We recently released a guide to Schecter Keith Merrow models, and quickly received many requests for a full-blown Schecter KM-7 MK-II review!

I decided I’d break down the differences between these guitars and the original models, as well as just see how well they hold up to their predecessor overall.

Read below to see if this is the guitar for you!

The Schecter KM-7 MK-II Features:

  • Swamp Ash w/ Body Bevel
  • Flame Maple Top w/ Natural Finish
  • Thin C Shape 5-Piece Maple/Wenge Neck w/ Carbon Fiber Reinforcement Rods
  • Neck-Thru Design
  • Ebony Fretboard with 12”-16” Compound Radius
  • 26.5” Scale Length
  • 24 Extra-Jumbo Stainless Steel Frets
  • Offset Reverse Circles with Luminlay Side Dots.
  • Hipshot Hardtail Bridge
  • Locking Tuners
  • Ernie Ball Compensated Nut
  • Seymour Duncan Nazgul/Sentient Pickups
  • 3-Way Toggle w/ Push/Pull Volume Control
  • Thumbwheel Truss Rod Adjustment

This guitar has largely similar specs to the original KM-7, but packaged differently with some improvements. I’d highly recommend checking out my original review so you can get the full picture.

The compound radius, along with the 26.5” scale length are some of my favorite features a guitar can have, especially a 7!

The maple/wenge neck looks fantastic. The guitar overall looks great if you like the natural aesthetic and new shape.

The bevels will obviously be polarizing, but I at minimum find them very comfortable… I’d expect just about any other play to think the same!

The Hipshot bridge, locking tuners, Seymour Duncan pickups, ebony board, swamp ash body, and glow in the dark side dots make their return! (All features beloved by modern musicians).

Some notable upgrades would be the Ernie Ball compensated nut, and Hipshot O-Ring knob! The inlays are now just circular outlines as well, which I think is super cool!

The neck is still pretty general interest, and anyone who likes reasonably thin profiles should get along with it well.


This is probably the arena in which the KM-7 MK-II is most similar to the original.

Much like the original model, the tonewood combination is fantastic; however this time we see a fancier neck. The swamp ash and 26.5” scale length combine for bright, clear and punchy tone. The neck-thru design and strips of wenge in the neck definitely make the guitar sound a little bit richer, and lend it great sustain.

As with the KM-7, the Hipshot hardtail bridge is heavy and gives fat tone. The TUSQ nut has seen an upgraded to the Ernie Ball compensated design. I love TUSQ, but the Ernie Ball nut is something I’d think any player would welcome. It really helps you achieve accurate intonation.

The short version on the pickups is that I echo my sentiments from the first review. No one would argue that the Nazgul/Sentient aren’t well-suited for metal. You get a surprising amount of range from them as well due to the coil split and spanky baritone scale.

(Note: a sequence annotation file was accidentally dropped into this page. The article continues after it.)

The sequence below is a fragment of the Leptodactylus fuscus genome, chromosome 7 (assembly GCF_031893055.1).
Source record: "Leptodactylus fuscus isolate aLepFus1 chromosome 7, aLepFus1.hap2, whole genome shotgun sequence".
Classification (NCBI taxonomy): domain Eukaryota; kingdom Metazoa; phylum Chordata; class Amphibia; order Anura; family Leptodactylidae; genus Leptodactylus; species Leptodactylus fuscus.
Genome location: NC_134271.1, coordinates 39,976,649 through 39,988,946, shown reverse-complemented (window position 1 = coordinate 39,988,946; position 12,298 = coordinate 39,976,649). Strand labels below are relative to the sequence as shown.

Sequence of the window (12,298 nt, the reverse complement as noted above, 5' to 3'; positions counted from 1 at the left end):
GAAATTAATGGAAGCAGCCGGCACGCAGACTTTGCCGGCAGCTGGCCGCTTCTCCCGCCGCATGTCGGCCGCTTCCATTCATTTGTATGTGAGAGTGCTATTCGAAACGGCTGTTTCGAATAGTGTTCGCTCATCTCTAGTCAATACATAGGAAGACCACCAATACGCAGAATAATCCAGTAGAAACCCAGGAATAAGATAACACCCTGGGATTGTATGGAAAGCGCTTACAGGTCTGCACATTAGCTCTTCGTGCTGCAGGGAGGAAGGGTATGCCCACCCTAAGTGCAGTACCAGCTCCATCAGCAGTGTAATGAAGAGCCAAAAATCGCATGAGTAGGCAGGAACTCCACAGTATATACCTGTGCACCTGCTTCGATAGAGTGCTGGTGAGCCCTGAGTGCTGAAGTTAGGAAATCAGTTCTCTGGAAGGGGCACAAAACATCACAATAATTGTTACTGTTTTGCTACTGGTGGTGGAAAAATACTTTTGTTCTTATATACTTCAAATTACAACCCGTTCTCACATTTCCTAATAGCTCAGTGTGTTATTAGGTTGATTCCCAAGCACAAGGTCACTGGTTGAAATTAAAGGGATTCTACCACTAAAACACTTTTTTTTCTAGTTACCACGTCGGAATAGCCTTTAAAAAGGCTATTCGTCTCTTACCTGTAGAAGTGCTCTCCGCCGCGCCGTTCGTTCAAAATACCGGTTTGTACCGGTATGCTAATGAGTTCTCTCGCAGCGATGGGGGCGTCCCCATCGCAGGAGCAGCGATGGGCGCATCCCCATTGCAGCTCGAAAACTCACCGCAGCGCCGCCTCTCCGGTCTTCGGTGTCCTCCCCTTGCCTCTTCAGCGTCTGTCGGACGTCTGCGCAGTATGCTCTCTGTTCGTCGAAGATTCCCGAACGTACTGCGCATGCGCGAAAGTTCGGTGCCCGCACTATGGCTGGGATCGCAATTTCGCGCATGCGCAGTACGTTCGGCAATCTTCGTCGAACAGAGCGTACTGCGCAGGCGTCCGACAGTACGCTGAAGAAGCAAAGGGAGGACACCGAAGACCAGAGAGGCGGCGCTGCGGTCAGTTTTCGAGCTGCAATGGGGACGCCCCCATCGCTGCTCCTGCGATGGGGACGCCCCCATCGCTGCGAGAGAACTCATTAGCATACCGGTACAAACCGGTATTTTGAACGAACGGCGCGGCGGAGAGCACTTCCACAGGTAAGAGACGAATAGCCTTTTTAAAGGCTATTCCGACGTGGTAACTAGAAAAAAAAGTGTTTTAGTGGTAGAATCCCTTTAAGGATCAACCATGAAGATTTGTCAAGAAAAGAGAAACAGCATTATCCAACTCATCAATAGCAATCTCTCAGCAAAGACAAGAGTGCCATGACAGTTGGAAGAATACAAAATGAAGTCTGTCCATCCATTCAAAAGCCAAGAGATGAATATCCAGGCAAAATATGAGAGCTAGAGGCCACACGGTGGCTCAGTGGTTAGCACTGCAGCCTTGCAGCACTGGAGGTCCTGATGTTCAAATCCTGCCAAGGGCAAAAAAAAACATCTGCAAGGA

I’m still personally not a huge fan, and I’m in a pretty small minority there. Luckily, the guitar will take swaps very well, and it’s easy to sell Nazgul/Sentient sets on the used market and pick up something more suited to your own ears.

Build Quality:

A recurring theme with me is picking up Schecters and being surprised at their build quality… even though I really shouldn’t be at this point.

Schecter has been on an upward trend since their inception, and they’ve used their experience and size to really nail Korean import instruments. It helps that the recently-revived Schecter USA Custom shop is fantastic and oversees the quality control of these guitars.

The KM-7 MK-II is well built, especially considering the features you’re getting for the pricepoint.

It’s not a Japanese Ibanez or a Thorn, and it’s never going to be: but no one besides the pickiest players will be upset with this guitar. Routing, electronics, fretwork, and alignment are all on point, which is something even $2,000+ “boutique” brands still struggle with.

Final Verdict:

The Schecter KM-7 MK-II definitely lives up to its predecessor, inasmuch as you’re getting extremely cool specs and great value. If you go in with the understanding that it’s not a $4,000 Mayones, but exceptionally good for the price point, you will be 100% satisfied.

However, it goes about it in a bit of a different way than the original model.

Where the original model was a juiced-up superstrat with boutique and modern metal appointments, this KM-7 MKII really ups the ante. You’re getting a natural finish, aggressive bevel, and multi-wood neck-thru design.

You’re just going to have to decide for yourself whether you like the look of this new one. I will say most players will find the guitar more comfortable, and I love the Ernie Ball compensated nut!

Both the KM-7 MK-II and original KM-7 are great guitars for modern metal players not satisfied with the features most guitars have in the same price range.


Thanks for reading! We upload new articles daily on gear, tone, songwriting, theory, and more! Make sure to check those out here!

This article was written by Kyle Karich, our editor located in Florida.


About The Author